In Formula One motor racing the margins between success and failure are razor thin. When a technical problem arises the pressure is on to find its source and put it right without delay, which makes component traceability a big issue for the sector.
Software plays a major role in helping companies achieve visibility across the lifecycle of a product and companies in industries such as F1 are increasingly relying on the latest systems to give them a competitive edge.
BRP Composites based in Godalming, Surrey, supplies a range of carbon-fibre components, including front and rear wings, brackets, brake ducts and suspension wishbones, to the F1 sector. It uses ProgressPlus production control software across the company to support all aspects of process control, including sales, manufacturing, reporting, stock control, despatch, and invoicing.
Peter MacKenzie, BRP operations manager, said that the system has allowed the company to pass stringent quality audits by potential and existing clients. ‘One of the main reasons for implementing the system is that F1 teams require full traceability throughout the lifecycle of product,’ he added.
‘The new system has significantly improved the robustness of our processes and reporting mechanisms, giving our clients complete confidence that their components will meet stringent design specifications and be delivered on time. It has also given us the added capability to easily pass a quality audit by prospective clients.’
Explaining the importance of traceability, Tony MacBride, managing director at ProgressPlus developer Berkeley Myles Solutions, said: ‘If something goes wrong, you need to know exactly what happened, what component went wrong, what batch of material was used in it, whether the entire batch was faulty — you have to trace that all the way back. This can happen immediately after the goods are supplied, right up to months or even years after the event.
‘To support materials traceability, any time a manufacturer raises an order they will buy the materials for that job. When the materials arrive, they will either log the batch of materials into stock or issue them directly straight to the job. When they draw it out of stock, they will record the exact batch that was used against that specific job. Once logged it is accessible in the system for life.’
In addition, certain materials arrive with official certification that can be scanned in and automatically linked to the goods received number (GRN) that the software generates. Any job on the system can be queried to find the batch of material used, and the scanned image of the certificate can be examined and sent direct to the customer if required.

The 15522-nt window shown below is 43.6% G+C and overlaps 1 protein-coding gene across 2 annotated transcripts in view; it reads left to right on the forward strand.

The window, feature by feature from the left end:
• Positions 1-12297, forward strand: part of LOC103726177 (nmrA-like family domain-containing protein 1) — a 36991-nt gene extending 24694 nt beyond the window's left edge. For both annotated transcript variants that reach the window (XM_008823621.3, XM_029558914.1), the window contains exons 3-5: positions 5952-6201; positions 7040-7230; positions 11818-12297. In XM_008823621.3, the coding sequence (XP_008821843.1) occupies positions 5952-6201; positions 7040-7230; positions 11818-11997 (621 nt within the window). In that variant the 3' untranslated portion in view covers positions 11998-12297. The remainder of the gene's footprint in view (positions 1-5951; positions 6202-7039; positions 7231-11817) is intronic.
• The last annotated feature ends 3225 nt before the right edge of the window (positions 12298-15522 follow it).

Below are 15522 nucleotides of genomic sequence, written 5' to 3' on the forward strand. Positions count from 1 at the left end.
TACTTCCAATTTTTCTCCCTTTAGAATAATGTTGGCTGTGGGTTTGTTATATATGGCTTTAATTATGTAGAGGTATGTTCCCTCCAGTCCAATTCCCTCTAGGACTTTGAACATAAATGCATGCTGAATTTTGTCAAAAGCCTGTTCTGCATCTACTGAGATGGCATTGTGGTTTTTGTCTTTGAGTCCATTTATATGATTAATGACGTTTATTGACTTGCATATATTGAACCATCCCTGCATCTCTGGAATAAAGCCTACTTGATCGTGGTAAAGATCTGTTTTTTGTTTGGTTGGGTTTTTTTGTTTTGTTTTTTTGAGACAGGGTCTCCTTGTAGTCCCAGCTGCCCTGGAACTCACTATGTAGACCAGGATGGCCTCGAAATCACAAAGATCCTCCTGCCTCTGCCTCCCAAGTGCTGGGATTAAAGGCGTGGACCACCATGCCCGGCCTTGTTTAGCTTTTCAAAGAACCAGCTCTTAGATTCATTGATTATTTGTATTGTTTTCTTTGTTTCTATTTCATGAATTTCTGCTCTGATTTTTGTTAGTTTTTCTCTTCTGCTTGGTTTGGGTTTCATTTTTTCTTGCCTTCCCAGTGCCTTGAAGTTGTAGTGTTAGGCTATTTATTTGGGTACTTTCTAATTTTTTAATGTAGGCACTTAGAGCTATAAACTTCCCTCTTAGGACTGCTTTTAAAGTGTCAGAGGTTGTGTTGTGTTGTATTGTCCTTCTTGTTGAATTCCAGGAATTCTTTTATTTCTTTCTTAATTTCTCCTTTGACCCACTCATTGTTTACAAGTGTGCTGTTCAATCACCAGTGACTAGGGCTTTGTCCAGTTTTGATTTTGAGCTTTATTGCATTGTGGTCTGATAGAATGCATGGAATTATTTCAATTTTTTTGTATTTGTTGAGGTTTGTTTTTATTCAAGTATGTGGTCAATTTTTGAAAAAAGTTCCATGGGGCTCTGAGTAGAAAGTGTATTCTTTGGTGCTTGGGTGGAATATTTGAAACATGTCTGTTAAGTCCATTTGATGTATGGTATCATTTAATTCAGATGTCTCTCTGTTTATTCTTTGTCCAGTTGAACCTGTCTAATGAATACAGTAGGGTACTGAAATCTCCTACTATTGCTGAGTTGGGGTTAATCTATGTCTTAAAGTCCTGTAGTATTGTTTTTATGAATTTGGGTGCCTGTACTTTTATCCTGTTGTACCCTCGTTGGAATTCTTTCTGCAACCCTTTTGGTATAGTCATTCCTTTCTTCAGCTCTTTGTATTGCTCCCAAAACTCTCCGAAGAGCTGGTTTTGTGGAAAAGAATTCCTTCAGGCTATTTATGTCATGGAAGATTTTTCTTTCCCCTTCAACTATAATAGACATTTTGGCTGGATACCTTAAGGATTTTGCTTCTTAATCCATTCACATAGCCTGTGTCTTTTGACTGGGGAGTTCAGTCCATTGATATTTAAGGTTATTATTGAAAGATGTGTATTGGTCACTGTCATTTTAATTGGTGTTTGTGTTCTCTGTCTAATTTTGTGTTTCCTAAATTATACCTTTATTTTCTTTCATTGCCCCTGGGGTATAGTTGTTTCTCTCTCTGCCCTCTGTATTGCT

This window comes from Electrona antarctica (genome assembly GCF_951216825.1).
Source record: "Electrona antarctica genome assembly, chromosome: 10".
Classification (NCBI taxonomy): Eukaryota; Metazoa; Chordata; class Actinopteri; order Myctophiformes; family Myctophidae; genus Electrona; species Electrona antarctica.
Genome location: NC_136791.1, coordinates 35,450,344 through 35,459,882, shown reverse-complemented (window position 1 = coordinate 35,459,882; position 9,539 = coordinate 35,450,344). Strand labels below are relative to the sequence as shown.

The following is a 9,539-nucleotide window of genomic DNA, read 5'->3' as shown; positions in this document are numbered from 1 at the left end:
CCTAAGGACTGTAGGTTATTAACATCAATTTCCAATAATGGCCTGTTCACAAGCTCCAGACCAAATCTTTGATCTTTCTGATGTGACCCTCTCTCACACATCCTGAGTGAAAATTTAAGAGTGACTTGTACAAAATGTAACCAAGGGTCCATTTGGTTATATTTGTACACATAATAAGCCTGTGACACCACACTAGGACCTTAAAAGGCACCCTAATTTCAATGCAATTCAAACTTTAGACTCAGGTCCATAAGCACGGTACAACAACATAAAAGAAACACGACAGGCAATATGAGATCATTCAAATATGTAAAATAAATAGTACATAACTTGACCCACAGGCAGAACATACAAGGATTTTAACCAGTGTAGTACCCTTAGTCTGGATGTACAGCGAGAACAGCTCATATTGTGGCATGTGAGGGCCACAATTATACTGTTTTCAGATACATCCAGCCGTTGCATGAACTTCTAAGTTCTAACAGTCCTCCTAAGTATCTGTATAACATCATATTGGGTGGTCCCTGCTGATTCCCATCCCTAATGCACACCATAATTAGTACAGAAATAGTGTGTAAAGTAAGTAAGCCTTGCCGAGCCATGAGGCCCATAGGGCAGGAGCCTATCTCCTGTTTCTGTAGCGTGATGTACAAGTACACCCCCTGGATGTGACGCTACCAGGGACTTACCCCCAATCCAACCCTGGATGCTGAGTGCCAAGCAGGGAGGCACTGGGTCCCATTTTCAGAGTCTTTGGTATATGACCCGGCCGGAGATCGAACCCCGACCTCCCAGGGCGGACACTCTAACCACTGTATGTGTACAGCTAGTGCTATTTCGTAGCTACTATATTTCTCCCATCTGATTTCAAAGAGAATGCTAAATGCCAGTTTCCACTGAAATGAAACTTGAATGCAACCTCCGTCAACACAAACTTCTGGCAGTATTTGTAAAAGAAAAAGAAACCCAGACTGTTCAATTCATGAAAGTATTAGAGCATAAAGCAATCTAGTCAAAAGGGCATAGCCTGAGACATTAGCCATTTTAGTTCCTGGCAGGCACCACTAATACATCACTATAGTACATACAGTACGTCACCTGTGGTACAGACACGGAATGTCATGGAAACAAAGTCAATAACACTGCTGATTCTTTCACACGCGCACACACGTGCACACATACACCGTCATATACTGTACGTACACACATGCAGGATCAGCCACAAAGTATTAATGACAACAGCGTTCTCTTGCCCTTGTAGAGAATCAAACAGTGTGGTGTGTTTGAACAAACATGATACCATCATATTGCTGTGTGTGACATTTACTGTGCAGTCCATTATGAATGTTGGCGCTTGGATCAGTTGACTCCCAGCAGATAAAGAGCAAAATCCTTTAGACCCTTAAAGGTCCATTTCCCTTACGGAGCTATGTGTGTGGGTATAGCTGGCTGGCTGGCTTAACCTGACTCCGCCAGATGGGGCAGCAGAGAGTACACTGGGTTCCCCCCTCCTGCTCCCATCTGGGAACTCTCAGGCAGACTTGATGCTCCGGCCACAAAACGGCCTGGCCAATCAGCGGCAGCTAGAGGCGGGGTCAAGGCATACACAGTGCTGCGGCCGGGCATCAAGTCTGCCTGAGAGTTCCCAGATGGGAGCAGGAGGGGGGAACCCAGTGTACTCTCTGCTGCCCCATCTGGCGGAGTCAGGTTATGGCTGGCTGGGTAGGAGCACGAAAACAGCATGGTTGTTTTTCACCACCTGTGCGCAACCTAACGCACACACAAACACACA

‘Our software also allows you to log exactly which person worked on any element of a specific job either from the timesheets or direct from the shop floor,’ added MacBride. ‘You have the traceability from a labour point of view — you can see who did what, when and on what day, what machine or piece of equipment they used, and what specific job was worked on.’
MacKenzie said the use of production control software has enabled BRP to both improve service standards to customers and achieve cost benefits for the company itself. ‘It has significantly improved the quality of all of our administrative processes, including invoicing and purchasing orders, bringing considerable efficiency savings across the business.’
MacBride claimed that its software systems could put businesses in better shape to withstand the current pressures bearing down on the engineering sector: ‘Our system has helped BRP have better records and better control of its business down through the software’s traceability support. They are a small organisation but it has helped raise its profile with F1 manufacturers who now look at BRP in a totally different light. Having evidence they are professional and organised, they trust them a bit more, and in the current marketing conditions that can give you an edge. For BRP it is part of its sales pitch that it has a system that controls the quality and traceability side.
‘At the moment, small manufacturing companies have to differentiate themselves from others in the same field,’ he said. ‘It can be price related, but more often it is to do with quality and controlling the quality. Without an adequate system to maintain your traceability records, you are missing out and somebody else will have the edge over you.’
F1 suppliers are increasingly reliant on specialist software to provide teams with full traceability throughout the lifecycle of a component